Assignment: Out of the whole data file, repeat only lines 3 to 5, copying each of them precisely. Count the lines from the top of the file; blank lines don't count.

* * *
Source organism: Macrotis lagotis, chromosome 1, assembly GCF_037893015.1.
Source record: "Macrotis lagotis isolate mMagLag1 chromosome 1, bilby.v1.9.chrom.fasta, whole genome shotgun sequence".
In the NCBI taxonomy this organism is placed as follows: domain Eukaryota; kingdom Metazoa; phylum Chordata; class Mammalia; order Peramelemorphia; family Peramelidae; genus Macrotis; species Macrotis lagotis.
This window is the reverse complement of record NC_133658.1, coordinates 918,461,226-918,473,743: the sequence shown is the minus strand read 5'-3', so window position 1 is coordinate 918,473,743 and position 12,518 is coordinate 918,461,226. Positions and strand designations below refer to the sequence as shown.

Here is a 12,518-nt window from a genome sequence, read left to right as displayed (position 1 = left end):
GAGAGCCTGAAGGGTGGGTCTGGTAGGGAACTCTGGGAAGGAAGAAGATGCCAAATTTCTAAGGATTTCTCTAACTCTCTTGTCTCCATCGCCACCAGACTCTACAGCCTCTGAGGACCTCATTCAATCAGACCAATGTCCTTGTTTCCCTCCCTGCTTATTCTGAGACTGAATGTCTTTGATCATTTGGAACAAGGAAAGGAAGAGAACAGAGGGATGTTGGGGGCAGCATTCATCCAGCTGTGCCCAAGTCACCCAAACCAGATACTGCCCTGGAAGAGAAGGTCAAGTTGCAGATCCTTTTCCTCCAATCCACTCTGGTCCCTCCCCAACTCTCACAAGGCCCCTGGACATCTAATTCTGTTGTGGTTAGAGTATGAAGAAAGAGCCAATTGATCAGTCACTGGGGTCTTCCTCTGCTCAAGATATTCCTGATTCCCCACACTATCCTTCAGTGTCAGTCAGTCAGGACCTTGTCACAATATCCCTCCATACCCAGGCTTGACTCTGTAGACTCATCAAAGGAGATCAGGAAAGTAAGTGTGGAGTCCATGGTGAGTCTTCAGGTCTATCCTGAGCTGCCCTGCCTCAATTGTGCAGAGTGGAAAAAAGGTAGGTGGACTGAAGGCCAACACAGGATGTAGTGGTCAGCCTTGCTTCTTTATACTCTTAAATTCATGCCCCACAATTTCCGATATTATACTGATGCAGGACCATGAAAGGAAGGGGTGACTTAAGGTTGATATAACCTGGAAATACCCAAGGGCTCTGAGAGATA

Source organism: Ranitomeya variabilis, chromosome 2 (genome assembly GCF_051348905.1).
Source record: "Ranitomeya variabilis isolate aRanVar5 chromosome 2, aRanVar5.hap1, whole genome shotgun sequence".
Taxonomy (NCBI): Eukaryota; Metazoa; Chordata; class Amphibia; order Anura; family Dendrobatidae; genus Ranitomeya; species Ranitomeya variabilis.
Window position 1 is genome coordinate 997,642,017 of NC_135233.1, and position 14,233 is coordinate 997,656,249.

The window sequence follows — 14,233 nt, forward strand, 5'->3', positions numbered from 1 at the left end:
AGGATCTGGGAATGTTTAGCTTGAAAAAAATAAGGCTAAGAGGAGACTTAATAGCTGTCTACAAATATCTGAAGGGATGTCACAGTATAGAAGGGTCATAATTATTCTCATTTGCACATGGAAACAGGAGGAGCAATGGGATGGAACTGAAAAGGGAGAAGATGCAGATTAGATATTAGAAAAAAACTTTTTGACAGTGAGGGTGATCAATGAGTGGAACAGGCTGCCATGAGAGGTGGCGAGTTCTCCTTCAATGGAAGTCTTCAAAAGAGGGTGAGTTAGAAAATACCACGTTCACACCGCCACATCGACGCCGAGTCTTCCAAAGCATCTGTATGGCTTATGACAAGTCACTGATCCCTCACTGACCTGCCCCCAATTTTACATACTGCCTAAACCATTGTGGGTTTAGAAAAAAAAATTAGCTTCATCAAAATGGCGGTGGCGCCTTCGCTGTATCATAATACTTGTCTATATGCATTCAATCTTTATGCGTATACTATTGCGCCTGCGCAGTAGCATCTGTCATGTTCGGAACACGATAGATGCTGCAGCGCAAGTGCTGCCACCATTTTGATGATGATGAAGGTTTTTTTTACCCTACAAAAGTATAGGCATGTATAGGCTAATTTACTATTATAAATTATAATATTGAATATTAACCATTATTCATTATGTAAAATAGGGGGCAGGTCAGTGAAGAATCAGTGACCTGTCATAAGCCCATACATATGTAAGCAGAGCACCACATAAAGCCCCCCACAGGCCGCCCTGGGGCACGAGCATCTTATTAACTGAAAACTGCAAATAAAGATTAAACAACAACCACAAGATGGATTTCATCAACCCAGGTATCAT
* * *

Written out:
In the NCBI taxonomy this organism is placed as follows: domain Eukaryota; kingdom Metazoa; phylum Chordata; class Mammalia; order Peramelemorphia; family Peramelidae; genus Macrotis; species Macrotis lagotis.
This window is the reverse complement of record NC_133658.1, coordinates 918,461,226-918,473,743: the sequence shown is the minus strand read 5'-3', so window position 1 is coordinate 918,473,743 and position 12,518 is coordinate 918,461,226. Positions and strand designations below refer to the sequence as shown.

Here is a 12,518-nt window from a genome sequence, read left to right as displayed (position 1 = left end):